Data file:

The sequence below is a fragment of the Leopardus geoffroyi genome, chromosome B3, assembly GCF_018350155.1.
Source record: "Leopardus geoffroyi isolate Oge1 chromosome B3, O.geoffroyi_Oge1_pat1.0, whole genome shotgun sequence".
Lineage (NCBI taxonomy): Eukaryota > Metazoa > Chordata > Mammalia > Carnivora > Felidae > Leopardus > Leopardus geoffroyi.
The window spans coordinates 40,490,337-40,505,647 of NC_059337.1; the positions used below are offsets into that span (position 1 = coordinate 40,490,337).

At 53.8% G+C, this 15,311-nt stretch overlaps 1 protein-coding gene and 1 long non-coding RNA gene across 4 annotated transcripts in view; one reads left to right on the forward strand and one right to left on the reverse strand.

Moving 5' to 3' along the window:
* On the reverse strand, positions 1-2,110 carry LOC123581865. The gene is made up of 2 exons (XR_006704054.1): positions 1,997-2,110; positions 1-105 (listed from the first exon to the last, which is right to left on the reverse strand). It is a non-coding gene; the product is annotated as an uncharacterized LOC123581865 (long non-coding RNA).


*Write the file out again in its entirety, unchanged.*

The sequence below is a fragment of the Leopardus geoffroyi genome, chromosome B3, assembly GCF_018350155.1.
Source record: "Leopardus geoffroyi isolate Oge1 chromosome B3, O.geoffroyi_Oge1_pat1.0, whole genome shotgun sequence".
Lineage (NCBI taxonomy): Eukaryota > Metazoa > Chordata > Mammalia > Carnivora > Felidae > Leopardus > Leopardus geoffroyi.
The window spans coordinates 40,490,337-40,505,647 of NC_059337.1; the positions used below are offsets into that span (position 1 = coordinate 40,490,337).

At 53.8% G+C, this 15,311-nt stretch overlaps 1 protein-coding gene and 1 long non-coding RNA gene across 4 annotated transcripts in view; one reads left to right on the forward strand and one right to left on the reverse strand.

Moving 5' to 3' along the window:
* On the reverse strand, positions 1-2,110 carry LOC123581865. The gene is made up of 2 exons (XR_006704054.1): positions 1,997-2,110; positions 1-105 (listed from the first exon to the last, which is right to left on the reverse strand). It is a non-coding gene; the product is annotated as an uncharacterized LOC123581865 (long non-coding RNA).